Prevention is the best option

Health tips to avoid burns and their sequelae

Cremats crítics a Vall d'Hebron

Safety regulations to prevent accidents and burns have a great effect (emergency exits, installation of fire extinguishers and smoke detection systems, etc.), but they need some time for the results to be seen. Education campaigns are targeted either at specific groups of the population or specific causes, such as fire prevention campaigns for the use of pyrotechnic articles. The main problem with educational campaigns is that they are aiming to achieve a change in population behaviour, which is not always easy.


What do you need to bear in mind to prevent burns and their sequelae?

There are different ways of avoiding burns:

  • Sunbathe with sun protection and avoid exposure in the middle of the day.
  • Use plug socket covers for children.
  • Do not overload plug sockets.
  • Do not use equipment or home appliances with cables in poor condition or extension leads in poor condition.
  • Prevent children from being able to reach cables so that they cannot hurt themselves by biting them.
  • Always follow the specific safety guidelines for each electrical device.
  • Check electronic toys regularly to detect signs of wear and tear.
  • Sparking appliances should be repaired or thrown away, as should those that overheat when turned on or smell odd.
  • Electric heaters should be placed at least one metre away from beds, curtains or any other flammable object.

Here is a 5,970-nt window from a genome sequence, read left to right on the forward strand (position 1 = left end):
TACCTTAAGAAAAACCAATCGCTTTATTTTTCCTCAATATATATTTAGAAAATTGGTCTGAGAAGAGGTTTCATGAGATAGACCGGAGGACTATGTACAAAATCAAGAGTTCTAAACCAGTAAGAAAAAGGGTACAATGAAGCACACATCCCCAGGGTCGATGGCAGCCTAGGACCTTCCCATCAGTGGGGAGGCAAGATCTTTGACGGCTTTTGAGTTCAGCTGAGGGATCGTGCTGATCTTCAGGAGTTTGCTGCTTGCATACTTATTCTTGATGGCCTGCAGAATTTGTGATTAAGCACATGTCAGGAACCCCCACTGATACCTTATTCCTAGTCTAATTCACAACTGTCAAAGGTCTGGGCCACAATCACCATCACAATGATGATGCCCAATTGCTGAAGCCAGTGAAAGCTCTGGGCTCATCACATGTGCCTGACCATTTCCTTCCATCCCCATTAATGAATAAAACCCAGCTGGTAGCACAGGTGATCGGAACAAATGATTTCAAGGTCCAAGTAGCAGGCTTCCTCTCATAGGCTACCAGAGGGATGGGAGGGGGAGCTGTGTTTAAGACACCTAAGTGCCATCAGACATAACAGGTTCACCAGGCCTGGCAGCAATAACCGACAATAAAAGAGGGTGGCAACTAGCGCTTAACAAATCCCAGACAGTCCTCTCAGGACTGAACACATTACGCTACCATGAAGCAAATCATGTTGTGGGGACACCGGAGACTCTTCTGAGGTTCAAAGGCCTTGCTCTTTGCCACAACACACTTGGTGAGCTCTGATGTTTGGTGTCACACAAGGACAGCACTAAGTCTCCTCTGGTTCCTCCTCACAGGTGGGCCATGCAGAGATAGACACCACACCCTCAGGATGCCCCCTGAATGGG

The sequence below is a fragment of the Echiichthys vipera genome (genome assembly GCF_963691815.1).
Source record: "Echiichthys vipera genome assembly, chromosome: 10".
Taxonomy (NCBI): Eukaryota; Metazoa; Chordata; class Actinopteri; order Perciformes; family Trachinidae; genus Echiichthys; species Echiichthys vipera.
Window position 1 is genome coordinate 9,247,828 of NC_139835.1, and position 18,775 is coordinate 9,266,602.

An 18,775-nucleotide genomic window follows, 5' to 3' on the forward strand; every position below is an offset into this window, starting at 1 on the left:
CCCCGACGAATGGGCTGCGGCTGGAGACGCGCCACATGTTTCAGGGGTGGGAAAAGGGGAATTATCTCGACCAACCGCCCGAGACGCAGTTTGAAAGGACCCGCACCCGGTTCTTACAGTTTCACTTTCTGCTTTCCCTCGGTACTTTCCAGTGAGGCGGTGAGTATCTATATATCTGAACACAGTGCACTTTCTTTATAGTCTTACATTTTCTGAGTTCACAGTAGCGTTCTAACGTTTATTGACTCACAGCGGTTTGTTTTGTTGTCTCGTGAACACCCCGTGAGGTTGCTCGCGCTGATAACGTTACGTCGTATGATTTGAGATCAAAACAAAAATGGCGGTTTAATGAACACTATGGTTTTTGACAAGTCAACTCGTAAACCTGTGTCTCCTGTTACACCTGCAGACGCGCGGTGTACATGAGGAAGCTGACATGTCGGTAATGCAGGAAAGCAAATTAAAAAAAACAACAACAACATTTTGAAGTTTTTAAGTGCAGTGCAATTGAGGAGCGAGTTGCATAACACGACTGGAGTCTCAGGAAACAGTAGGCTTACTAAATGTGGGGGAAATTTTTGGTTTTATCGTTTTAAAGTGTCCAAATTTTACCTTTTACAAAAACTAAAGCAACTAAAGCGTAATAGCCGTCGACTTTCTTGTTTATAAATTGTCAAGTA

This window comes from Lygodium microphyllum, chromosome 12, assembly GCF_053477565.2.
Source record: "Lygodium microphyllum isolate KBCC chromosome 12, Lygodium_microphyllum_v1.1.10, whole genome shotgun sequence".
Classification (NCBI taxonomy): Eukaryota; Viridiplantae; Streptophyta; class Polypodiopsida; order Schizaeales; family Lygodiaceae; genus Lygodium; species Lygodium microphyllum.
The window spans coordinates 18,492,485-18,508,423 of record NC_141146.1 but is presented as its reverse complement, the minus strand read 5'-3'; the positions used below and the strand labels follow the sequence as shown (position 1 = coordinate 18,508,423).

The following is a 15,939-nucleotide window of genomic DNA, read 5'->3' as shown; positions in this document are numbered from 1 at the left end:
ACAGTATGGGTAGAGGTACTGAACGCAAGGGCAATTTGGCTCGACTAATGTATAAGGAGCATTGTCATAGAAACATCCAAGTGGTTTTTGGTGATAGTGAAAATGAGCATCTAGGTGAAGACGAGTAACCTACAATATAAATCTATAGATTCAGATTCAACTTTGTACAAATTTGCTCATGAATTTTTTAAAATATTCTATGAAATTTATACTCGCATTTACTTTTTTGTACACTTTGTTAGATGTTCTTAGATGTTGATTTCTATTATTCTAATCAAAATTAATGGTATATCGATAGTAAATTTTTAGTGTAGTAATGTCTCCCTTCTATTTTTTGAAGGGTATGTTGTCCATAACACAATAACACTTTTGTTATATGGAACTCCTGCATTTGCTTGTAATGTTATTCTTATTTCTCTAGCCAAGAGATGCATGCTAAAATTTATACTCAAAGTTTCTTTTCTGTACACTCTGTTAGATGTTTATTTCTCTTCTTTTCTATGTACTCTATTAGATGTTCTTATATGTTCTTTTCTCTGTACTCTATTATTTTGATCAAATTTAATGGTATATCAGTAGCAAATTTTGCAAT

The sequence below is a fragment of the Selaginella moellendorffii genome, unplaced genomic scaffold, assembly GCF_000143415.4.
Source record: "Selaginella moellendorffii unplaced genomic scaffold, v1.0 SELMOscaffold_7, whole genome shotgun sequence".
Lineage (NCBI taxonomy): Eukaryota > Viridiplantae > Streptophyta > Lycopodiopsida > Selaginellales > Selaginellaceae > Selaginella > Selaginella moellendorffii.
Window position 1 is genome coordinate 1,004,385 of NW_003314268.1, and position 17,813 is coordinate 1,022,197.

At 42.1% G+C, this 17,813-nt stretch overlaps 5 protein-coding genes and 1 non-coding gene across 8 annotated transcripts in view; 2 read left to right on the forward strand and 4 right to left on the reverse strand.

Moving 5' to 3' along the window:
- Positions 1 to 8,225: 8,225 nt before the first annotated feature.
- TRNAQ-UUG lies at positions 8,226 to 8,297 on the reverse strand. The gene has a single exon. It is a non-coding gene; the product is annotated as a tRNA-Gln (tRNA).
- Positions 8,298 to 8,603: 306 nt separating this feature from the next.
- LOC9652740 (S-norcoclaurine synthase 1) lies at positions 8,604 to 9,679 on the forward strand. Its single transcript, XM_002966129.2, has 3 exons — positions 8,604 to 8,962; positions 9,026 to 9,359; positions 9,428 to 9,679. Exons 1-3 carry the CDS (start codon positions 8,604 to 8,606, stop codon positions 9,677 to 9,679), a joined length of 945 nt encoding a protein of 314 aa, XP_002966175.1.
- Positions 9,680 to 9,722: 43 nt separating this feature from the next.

• Fire retardant sleepwear (polyester or treated cotton) should be used. Generally, clothing that is not classified as sleepwear is not fire retardant.
  • Explain to little ones that glass doors on ovens or fireplaces can get very hot and burn you, so they are not to touch them.
  • Do not leave children alone in the kitchen if someone is cooking. Keep children away from the hob or ceramic rings.
  • Turn pan handles so that they do not stick out and such that children cannot reach them.
  • You should not be holding or carrying a child while you are cooking.
  • Do not drink hot drinks with a child on your lap.
  • Do not carry hot liquids if you do not know where your children are, to avoid stumbling.
  • The hot water thermostat should be set at 49°C or a low-medium level.
  • Always check bath water temperature before putting your child in.
  • Always turn on the cold tap before the hot tap and turn off the cold before turning off the hot. 
  • In the bathtub, children should be placed with their back to the tap, so that it is less likely that they will accidentally turn on the hot water.
  • Disconnect electrical devices in the bathroom when they are not in use.
  • Avoid using steam therapy. Its effectiveness has not been proven, but its association with the risk of being burned has, especially in children under three years.
  • No home fire (fireplace, barbecue, fondue) should be lit or revived by throwing flammable liquid directly from the bottle (for example, fuel alcohol).
  • Do not use petrol to light a fireplace or barbecue. There are systems especially designed for this purpose.
  • Have chimneys cleaned regularly.
  • Do not smoke in bed, especially if you are tired or taking medication that makes you drowsy.
  • Candles should not be lit at bed time. 
  • Lighters, matches, chemicals and candles must be kept out of the reach of children. If necessary, locks or security systems may be placed on cupboards where cleaning products are stored.
  • Always store cleaning products or similar in their original containers, never in plastic milk or water bottles.
  • Always follows the instructions for use when using chemical products.
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